Is Autism Risk Avoidable? Pregnancy Precautions That Can Help

Pregnancy is a delicate phase for a woman and her baby. Everything you do as a would-be mom can impact the health of your baby. In fact, you may even pass on some risks to the little one, regardless of the good intentions you have as a mom. The scary part is that your baby may suffer from birth defects due to chemical exposure.

Autism is among the significant concerns for pregnant women because it develops from a combination of factors. While it is predominantly genetic, some prenatal exposures may sway the odds. It means you and your baby are at a dual risk. That sounds scary, right? But there is hope because several research studies have looked for solutions to address the risk.

Early research suggests that brain scans of unborn babies may reveal the risk of developing autism later in life. Does it also mean you can do something to lower the risk? To some extent, yes! You can limit your exposure to environmental factors linked with ASD. Let us share a checklist of pregnancy precautions that may help.

Skip Unnecessary Medications

Is there something like the risk of unnecessary medication during pregnancy? Yes, some medications you take during pregnancy can elevate the risk of autism for your baby. Over-the-counter painkillers like Tylenol are among the top culprits.

Antidepressants such as SSRIs also elevate the danger. Your doctor must weigh the risks and benefits of medications before prescribing them. However, the use of OTC drugs and painkillers is your judgment.

Beware of Tylenol

Tylenol gets a special mention in this context because the recent slew of Tylenol lawsuits is leading to growing awareness regarding its potential threat to pregnant women. A Tylenol Lawsuit entails legal action against manufacturers and distributors by women who used the medication during pregnancy and gave birth to a child with autism or ADHD.

You can check the TorHoerman Law website for information regarding a Tylenol autism lawsuit if you plan to file one. Although using the medication might have led to developmental delays in your child, there are several other things to establish the connection for a valid lawsuit. You can use a free consultation or use the chatbot on the site to check if you qualify for Tylenol compensation.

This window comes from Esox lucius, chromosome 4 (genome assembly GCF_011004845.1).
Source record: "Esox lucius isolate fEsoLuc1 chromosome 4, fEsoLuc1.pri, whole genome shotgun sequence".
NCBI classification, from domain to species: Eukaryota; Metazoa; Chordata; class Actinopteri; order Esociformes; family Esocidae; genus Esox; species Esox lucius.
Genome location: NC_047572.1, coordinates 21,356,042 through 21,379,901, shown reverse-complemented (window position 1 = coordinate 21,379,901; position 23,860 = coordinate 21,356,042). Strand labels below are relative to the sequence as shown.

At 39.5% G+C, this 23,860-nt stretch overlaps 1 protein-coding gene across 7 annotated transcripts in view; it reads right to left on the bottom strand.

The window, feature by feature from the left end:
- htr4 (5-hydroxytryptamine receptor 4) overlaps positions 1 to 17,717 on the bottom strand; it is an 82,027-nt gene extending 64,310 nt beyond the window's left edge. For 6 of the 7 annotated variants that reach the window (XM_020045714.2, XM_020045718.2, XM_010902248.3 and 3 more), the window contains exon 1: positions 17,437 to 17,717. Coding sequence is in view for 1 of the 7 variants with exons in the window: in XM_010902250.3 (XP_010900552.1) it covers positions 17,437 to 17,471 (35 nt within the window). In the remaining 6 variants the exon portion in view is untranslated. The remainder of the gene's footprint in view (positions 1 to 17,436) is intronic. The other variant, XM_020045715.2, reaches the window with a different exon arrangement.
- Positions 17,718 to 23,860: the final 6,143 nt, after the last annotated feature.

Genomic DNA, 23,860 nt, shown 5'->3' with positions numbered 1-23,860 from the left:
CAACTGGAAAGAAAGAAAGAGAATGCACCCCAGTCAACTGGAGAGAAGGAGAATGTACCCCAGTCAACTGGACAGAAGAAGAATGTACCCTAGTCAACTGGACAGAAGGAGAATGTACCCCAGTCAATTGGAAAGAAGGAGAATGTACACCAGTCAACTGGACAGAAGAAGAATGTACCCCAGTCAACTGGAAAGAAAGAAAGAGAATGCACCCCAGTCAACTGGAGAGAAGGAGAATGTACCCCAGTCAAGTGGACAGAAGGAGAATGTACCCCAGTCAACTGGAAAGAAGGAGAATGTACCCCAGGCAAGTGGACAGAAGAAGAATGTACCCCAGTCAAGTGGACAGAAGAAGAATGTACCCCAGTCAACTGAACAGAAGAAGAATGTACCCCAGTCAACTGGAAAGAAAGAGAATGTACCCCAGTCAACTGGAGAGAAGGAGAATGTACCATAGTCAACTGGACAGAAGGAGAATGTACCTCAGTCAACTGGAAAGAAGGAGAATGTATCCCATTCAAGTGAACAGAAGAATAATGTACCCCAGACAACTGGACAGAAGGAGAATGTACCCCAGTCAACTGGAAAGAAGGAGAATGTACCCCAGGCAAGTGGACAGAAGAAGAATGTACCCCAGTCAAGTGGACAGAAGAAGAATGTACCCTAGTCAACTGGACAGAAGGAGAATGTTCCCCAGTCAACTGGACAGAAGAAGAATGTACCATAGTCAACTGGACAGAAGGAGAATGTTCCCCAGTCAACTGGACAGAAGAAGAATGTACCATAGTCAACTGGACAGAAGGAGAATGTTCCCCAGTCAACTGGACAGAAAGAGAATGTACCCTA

Reduce Exposure to Toxins

Surprisingly, exposure to toxins can contribute to fetal autism risk during pregnancy. Multiple studies have established the connection with airborne pollutants, specifically for women facing high levels of pollution in the third trimester.

Since there are hundreds of potential pollutants and you may not be sure about the real culprits, protecting yourself from air pollution is your best bet. Additionally, ensure clean water and organic food in your daily diet because you may get loads of toxins from these sources.

Pregnant women should also avoid household chemicals like cleaners, flame-retardants, paints, cosmetics, and personal care products. Read the labels carefully and ditch anything with fragrance and too many chemicals.

Load up on Iron and Folic Acid

Avoiding OTC medications, pollutants, and toxins gives you a good start with lowering the risk of autism in your unborn baby. But you can also load up on some food sources and supplements to overcome the threat.  

Studies show that iron deficiency can affect fetal brain development, so would-be moms should begin a supplement regimen while planning pregnancy. Foods like eggs, meats, seafood, and iron-fortified bread and cereal are also helpful.

Folic acid is another vital nutrient for pregnant moms and their babies. Your doctor will recommend it three months before conception. In fact, all women of childbearing age should take folic acid for food and supplement every day. Besides lowering the risk of autism, it can also prevent birth defects like spina bifida.

Embrace a Healthy Lifestyle

Maternal health is the cornerstone of a healthy pregnancy, and it limits complications for the baby, including the risk of developing autism. For example, excess pregnancy pounds may affect hormonal balance and fetal brain development, so you must maintain a healthy weight during pregnancy. The good thing about watching your weight is that it also prevents complications such as diabetes and high blood pressure.

Ensure other healthy-lifestyle basics such as staying active, getting enough sleep and rest, and keeping stress at bay. Ditch the culprits like sugar, caffeine, alcohol, smoking, and recreational drugs. While these factors may not directly lower the chances of fetal autism, they do boost your well-being. Overall, it keeps complications at bay.

The Takeaway

Autism risk during pregnancy is real, but it may be avoidable to some extent. Of course, you cannot change the genetic factors, but you can definitely do your bit to manage the environmental ones. Follow this checklist to give your best to your baby and experience the joy of parenting a healthy child!

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